1. No immediate benefits? What about job security? Much like private businesses, the military depots have been outsourcing to private companies for years. Many overhaul operations are competitive bids between depots and private shops. Anything that makes the depots more competitive is clearly a benefit for those workers.

  2. Exactly. The point I was trying to make is that it’s absolutely incorrect to say that lean “has no immediate benefits” to employees.

  3. I can see “no immediate benefits” in the very short term. While in the process of changing work layouts, tooling requirements, and learning a new way to work, many times the shopfloor folks are still expected to do their work the old way. In my experience, there needs to be an understanding (conveyed by managemet) that the upfront work will allow for vast improvements in the future, as well as more opportunities to continue eliminating waste.

  4. As someone close to the Army Lean Six Sigma deployment, I can say that this article was mostly on-target, although the noted passage is certainly an exception.

    I’ll chalk the passage up to miscommunication more than a reflection of the Army’s improvement philosophy. Nearly every General Officer and Senior Executive Service civilian in the Army has attended a 2-day workshop on Lean Six Sigma. The workshop includes a half-day simulation in which the participants analyze a government operation and apply LSS tools such as Value Stream Mapping. A key learning point is that by eliminating NVA work, process efficiency and effectiveness improve, and the work environment becomes far less chaotic. Work smarter, not harder.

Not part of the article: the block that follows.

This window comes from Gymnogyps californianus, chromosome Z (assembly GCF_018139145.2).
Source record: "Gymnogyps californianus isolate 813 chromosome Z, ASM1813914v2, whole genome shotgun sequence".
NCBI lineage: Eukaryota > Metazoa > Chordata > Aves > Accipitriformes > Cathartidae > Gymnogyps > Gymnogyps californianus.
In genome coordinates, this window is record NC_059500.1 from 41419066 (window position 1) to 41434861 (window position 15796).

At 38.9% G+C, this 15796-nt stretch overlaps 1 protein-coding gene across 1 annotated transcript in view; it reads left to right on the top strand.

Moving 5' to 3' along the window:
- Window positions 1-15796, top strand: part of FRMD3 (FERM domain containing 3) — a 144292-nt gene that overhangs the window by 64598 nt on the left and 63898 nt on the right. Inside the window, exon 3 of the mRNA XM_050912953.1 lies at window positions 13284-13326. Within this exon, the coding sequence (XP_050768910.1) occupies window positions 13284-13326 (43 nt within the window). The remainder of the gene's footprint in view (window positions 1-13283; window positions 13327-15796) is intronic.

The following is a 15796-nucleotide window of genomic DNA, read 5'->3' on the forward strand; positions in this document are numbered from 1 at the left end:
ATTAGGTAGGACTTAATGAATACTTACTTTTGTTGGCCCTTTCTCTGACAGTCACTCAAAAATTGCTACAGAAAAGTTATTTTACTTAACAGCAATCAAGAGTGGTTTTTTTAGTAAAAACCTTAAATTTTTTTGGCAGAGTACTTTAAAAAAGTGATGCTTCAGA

Like most commercial organizations, the Army has a preference for immediate results, especially going forward. If something like 5s doesn’t directly map to improvement of key process metrics (which it often does), then it will probably not receive support during this phase. Whether or not that line of thinking is correct or not is another point and a great subject for further discussion!

  5. True, oftentimes you read something that makes you react with “that company/person is butchering lean!” when really it’s the reporter who didn’t understand and butchered the words.

    It reminds me of a quote, “If you’ve ever been quoted, you’ve been misquoted.”

    I think the only way to error proof that is to never be quoted?

  6. Lean is not picking and choosing a few projects or processes. The U.S. Army has started lean and saved 100 million. That is scratching the surface when the fiscal budget is over 200 billion.

    The article states, “It’s not clear if there are sufficient resources to support all potential LSS projects in the Army..”. Is the Army implying that lean efforts do not eliminate a waste in human resource?
    Where are the metrics and goals and analysis that show efforts?

    This whole article reeks of good intentioned phobia (fear of change and failure). Lean has a foot in the Army, so let’s hope it gets implemented in the WHOLE U.S. Army in the coming years.

    • Thanks, Brian. I’ve talked to a few people who have done Lean work in DOD. One concern is that “savings” is just on paper since nobody’s budget really gets reduced.